The Times-Picayune had an article earlier today quoting the management at a pair of New Orleans restaurants as denying the stories about their patrons giving a heckle and a boo to Mitch Landrieu over the past few weeks.
“The man said, ‘I don’t agree with your politics’ and didn’t shake his hand,” said Mandina. “That was it. No yelling, no nothing. Just normal.”
That’s not how the incident was depicted a few days later by The Hayride, a right wing website. According to the site, “Landrieu dropped in at Mandina’s” and “the crowd in the place erupted in loud boos at the sight of him.”
“That did not happen,” Mandina said. “It’s fake news.”
It is nevertheless a story Mandina can’t shake – and a troubling example of how the internet’s echo chamber converts rumors into conventional wisdom. Clancy’s, another classic New Orleans restaurant, has also been dogged by a similar untrue story involving the mayor.
The fake tales come in the wake of the removal of New Orleans’ Confederate monuments. The removals have incited particularly volatile online debate, with foes of the statues’ removals often attempting to punish organizations and businesses seen as sympathetic to Landrieu with public shaming and boycotts.
“I get texts, phone calls at the restaurant, phone calls at my personal phone,” Mandina said. “People come in all the time, ‘Did Mitch come in? Did he get booed? Did it happen?'”
She added, “I have a standard text I text to people, ‘No, this is not true. This didn’t happen.’ I just forward it.”
Mandina said former mayor Moon Landrieu and his wife, Verna, the current mayor’s parents, are longtime Mandina’s regulars. “He and his wife come in on Thursdays and split a braciole,” she said of the former mayor. Mitch Landrieu often drops in to visit with his parents and talk to customers, according to Mandina.
Earlier this month, Mandina said someone called the restaurant and asked, “Are you going to continue allowing Moon and Mitch Landrieu into Mandina’s?” The caller threatened to boycott the restaurant. “It’s crazy,” Mandina said. “We’re in the business of serving food.”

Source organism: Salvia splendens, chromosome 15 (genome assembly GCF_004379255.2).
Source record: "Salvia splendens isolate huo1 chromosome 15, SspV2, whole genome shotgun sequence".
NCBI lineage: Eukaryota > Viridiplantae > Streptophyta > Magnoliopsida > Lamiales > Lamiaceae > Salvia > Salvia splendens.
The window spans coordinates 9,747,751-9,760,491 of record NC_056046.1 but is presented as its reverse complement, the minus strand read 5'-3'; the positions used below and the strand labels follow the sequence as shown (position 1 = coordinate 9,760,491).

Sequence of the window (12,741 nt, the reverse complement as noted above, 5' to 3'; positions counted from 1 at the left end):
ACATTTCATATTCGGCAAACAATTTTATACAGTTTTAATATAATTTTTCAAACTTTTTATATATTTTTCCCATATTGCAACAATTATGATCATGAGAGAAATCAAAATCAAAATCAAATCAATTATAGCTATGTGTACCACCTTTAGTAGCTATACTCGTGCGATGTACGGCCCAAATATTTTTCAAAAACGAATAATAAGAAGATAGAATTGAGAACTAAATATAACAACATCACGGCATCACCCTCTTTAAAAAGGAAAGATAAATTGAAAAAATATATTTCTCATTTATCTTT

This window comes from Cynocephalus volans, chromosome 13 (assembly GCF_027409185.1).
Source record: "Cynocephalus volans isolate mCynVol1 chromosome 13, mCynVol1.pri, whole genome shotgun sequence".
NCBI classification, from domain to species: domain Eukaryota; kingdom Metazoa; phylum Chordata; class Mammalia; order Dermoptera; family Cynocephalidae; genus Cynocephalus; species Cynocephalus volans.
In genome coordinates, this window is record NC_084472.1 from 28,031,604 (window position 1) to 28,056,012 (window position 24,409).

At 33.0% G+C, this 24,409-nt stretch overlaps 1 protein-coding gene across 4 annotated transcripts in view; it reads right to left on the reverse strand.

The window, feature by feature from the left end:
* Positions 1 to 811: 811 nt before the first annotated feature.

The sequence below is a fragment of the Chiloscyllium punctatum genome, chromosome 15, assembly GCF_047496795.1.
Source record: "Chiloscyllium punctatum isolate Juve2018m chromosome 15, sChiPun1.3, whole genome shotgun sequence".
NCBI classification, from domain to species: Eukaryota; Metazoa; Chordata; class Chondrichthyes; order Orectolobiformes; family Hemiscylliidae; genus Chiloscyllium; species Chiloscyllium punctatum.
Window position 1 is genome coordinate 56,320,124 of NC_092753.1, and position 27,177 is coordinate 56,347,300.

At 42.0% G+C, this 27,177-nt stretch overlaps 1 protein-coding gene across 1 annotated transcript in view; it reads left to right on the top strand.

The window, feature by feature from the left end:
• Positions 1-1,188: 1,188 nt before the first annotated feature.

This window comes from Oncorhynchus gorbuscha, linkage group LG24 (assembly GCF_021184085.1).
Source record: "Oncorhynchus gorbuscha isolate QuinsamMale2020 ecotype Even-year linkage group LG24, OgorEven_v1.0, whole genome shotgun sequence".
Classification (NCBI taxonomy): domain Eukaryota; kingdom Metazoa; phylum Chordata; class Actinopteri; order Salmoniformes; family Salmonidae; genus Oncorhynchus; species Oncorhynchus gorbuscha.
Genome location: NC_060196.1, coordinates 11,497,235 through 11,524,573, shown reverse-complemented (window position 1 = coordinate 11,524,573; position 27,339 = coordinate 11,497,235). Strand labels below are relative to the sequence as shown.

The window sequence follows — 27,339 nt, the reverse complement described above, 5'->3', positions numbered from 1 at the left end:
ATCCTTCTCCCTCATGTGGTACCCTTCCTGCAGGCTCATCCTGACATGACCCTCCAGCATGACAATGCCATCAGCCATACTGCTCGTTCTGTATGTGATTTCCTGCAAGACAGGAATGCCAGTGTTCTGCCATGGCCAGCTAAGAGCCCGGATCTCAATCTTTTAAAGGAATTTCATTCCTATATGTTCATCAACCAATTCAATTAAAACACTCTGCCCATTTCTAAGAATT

And the management at Clancy’s wouldn’t say boo either…
The post also asserted the mayor “was booed out of Clancy’s uptown by the owner, patrons and staff.”
“It’s absolutely untrue,” said Brad Hollingsworth, Clancy’s owner. “Mitch Landrieu came in a couple of weeks ago. I hope he enjoyed his dinner. We wouldn’t treat him like that or any customer like that. It’s just not the way we do business.”
Hollingsworth said he has received calls from customers wondering if the story is true. “A sous chef whose wife is a doctor at East Jeff said they were all talking about it out there.”
The night after the mayor dined at Clancy’s with a large group, Hollingsworth received a call from “some anonymous person who said he wouldn’t come back because Mitch Landrieu was in.”
We’re not going to dispute the Mandina’s or Clancy’s management’s version of the story. We’ll say that any versions of stories alleging owners or staff of restaurants in New Orleans would treat their customers with booing or heckling would clearly be false. Nobody in their right mind would do that, or allow their employees to do that, to the mayor of the city. He controls the health inspectors, after all, and that’s a great way to get hounded out of business. Particularly when the mayor has a reputation for being as vindictive as Mitch is reputed to be.
Not to mention running off lots of customers.
On the other hand, patrons might be a different thing. An owner or manager of a restaurant might well not know if Landrieu was booed in their establishment given how busy the place might be during the dinner rush.
But even if it did happen, you’re not going to want to advertise the fact – to do so would make you “controversial,” and nobody in the hospitality business wants that. So you deny it happened no matter what.
That’s why we’re running the contest. There is zero point in yelling “Boo!” in Landrieu’s face if there’s no proof it was done. The point of booing him is to send a message that his rotten administration of the city is not appreciated, and it has to be a public thing to induce others to reflect on their judgement of his job performance.
The video is the proof. The video makes it impossible to deny. The video makes fake news out of stories like the one the Picayune ran today. So far, there have been no submissions to the Boo You contest. If you guys don’t want to give Landrieu any live feedback about the job he’s done on the Big Easy, fine. We announced the contest and got lots of traffic in doing so – no thanks to the Picayune, which referenced the contest today without linking to it. That’s a fairly impolite breach of digital journalistic etiquette we’re more than used to at this point from the “major” newspapers in the state, by the way; it doesn’t lower our opinion of their work product in the least. The point is, it’s no skin off our backs if nobody actually enters the contest; just announcing it was a success for us already and we don’t have to pay off any cash prizes if nobody enters.